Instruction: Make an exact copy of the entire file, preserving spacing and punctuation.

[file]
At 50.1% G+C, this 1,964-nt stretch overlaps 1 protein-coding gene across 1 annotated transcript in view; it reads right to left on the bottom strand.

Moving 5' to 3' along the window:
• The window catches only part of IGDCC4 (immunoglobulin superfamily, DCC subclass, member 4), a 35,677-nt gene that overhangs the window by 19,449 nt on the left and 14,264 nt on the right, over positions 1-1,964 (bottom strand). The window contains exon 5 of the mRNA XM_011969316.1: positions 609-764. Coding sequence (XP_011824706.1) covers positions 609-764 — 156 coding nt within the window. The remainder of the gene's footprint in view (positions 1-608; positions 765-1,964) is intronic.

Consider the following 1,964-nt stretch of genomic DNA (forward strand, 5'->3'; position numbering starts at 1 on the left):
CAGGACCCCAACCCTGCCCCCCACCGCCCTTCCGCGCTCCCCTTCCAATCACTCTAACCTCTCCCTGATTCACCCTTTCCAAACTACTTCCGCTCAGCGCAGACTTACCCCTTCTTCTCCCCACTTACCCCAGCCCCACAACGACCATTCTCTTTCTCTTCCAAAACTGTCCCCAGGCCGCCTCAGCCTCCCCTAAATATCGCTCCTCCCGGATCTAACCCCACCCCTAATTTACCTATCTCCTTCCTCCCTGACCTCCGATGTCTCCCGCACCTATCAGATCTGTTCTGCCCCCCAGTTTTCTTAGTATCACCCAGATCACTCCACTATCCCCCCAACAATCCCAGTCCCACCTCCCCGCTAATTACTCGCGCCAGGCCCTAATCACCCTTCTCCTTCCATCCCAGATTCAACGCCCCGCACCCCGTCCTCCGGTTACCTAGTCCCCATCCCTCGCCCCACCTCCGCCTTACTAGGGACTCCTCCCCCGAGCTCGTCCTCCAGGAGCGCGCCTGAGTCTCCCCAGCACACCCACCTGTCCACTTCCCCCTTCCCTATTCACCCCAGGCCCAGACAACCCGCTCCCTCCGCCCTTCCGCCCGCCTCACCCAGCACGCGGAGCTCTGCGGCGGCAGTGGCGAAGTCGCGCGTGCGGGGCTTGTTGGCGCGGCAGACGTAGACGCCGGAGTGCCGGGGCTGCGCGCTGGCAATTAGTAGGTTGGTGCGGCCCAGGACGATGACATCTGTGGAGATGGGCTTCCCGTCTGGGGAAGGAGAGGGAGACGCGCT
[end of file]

At 50.1% G+C, this 1,964-nt stretch overlaps 1 protein-coding gene across 1 annotated transcript in view; it reads right to left on the bottom strand.

Moving 5' to 3' along the window:
• The window catches only part of IGDCC4 (immunoglobulin superfamily, DCC subclass, member 4), a 35,677-nt gene that overhangs the window by 19,449 nt on the left and 14,264 nt on the right, over positions 1-1,964 (bottom strand). The window contains exon 5 of the mRNA XM_011969316.1: positions 609-764. Coding sequence (XP_011824706.1) covers positions 609-764 — 156 coding nt within the window. The remainder of the gene's footprint in view (positions 1-608; positions 765-1,964) is intronic.

Consider the following 1,964-nt stretch of genomic DNA (forward strand, 5'->3'; position numbering starts at 1 on the left):
CAGGACCCCAACCCTGCCCCCCACCGCCCTTCCGCGCTCCCCTTCCAATCACTCTAACCTCTCCCTGATTCACCCTTTCCAAACTACTTCCGCTCAGCGCAGACTTACCCCTTCTTCTCCCCACTTACCCCAGCCCCACAACGACCATTCTCTTTCTCTTCCAAAACTGTCCCCAGGCCGCCTCAGCCTCCCCTAAATATCGCTCCTCCCGGATCTAACCCCACCCCTAATTTACCTATCTCCTTCCTCCCTGACCTCCGATGTCTCCCGCACCTATCAGATCTGTTCTGCCCCCCAGTTTTCTTAGTATCACCCAGATCACTCCACTATCCCCCCAACAATCCCAGTCCCACCTCCCCGCTAATTACTCGCGCCAGGCCCTAATCACCCTTCTCCTTCCATCCCAGATTCAACGCCCCGCACCCCGTCCTCCGGTTACCTAGTCCCCATCCCTCGCCCCACCTCCGCCTTACTAGGGACTCCTCCCCCGAGCTCGTCCTCCAGGAGCGCGCCTGAGTCTCCCCAGCACACCCACCTGTCCACTTCCCCCTTCCCTATTCACCCCAGGCCCAGACAACCCGCTCCCTCCGCCCTTCCGCCCGCCTCACCCAGCACGCGGAGCTCTGCGGCGGCAGTGGCGAAGTCGCGCGTGCGGGGCTTGTTGGCGCGGCAGACGTAGACGCCGGAGTGCCGGGGCTGCGCGCTGGCAATTAGTAGGTTGGTGCGGCCCAGGACGATGACATCTGTGGAGATGGGCTTCCCGTCTGGGGAAGGAGAGGGAGACGCGCT